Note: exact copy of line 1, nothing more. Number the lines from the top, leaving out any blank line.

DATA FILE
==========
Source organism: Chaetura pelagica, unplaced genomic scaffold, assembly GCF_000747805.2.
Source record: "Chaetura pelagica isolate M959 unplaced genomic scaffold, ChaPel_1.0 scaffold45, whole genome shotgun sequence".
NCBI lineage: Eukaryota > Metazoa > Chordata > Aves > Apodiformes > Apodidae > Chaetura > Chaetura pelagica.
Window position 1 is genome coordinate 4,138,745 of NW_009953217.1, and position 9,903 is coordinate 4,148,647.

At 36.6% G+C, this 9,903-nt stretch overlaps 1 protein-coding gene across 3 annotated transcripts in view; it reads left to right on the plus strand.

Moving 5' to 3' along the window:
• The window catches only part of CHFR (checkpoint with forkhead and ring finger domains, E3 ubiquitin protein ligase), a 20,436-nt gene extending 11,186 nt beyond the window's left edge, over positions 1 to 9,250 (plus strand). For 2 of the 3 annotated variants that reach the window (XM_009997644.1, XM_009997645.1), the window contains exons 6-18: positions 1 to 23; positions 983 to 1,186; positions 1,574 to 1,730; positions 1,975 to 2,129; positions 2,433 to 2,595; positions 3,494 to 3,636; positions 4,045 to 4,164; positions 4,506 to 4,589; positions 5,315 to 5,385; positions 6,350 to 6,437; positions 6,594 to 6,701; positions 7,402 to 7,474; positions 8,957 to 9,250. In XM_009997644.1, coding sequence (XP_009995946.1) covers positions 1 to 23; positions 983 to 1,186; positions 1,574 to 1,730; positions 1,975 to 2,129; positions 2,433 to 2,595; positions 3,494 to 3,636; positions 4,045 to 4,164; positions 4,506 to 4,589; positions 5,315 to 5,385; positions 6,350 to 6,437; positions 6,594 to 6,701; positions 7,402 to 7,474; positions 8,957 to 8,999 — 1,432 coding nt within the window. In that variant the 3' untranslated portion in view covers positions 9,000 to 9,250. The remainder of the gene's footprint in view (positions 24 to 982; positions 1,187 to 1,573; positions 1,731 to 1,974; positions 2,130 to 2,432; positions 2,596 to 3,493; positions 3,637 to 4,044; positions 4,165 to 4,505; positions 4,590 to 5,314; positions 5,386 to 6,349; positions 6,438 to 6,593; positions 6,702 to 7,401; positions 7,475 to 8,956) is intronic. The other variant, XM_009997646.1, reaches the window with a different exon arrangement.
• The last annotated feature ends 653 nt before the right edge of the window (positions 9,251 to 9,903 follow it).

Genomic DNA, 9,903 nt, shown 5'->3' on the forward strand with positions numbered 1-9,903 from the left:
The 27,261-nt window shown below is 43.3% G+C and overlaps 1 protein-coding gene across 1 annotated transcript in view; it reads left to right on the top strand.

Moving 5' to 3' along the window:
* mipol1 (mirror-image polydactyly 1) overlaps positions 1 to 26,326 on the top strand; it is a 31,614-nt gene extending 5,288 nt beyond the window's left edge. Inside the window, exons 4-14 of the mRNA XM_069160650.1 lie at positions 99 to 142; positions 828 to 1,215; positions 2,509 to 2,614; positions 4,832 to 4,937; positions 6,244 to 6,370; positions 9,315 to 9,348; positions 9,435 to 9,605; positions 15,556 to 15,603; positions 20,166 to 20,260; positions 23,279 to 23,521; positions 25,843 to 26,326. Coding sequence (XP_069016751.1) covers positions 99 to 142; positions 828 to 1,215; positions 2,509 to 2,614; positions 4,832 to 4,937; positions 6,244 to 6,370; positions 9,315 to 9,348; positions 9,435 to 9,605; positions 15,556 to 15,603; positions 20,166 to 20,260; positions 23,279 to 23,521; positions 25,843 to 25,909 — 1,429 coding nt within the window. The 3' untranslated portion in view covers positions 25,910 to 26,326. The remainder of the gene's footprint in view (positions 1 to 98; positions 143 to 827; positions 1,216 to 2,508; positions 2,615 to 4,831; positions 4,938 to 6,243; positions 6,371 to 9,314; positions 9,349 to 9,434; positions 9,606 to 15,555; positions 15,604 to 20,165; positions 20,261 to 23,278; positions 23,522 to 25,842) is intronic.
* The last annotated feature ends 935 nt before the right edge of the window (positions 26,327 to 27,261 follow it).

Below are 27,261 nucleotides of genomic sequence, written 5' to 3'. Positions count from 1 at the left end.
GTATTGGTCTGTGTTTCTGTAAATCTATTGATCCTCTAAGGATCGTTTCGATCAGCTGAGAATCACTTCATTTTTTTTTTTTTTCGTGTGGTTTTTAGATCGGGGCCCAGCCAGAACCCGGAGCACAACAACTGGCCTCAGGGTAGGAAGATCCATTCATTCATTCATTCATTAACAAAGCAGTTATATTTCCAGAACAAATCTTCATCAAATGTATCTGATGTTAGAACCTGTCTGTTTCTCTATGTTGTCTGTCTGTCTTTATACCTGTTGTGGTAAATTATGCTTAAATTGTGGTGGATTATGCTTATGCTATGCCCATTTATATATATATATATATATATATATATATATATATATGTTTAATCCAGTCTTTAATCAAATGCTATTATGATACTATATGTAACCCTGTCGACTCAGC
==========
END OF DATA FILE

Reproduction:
Source organism: Chaetura pelagica, unplaced genomic scaffold, assembly GCF_000747805.2.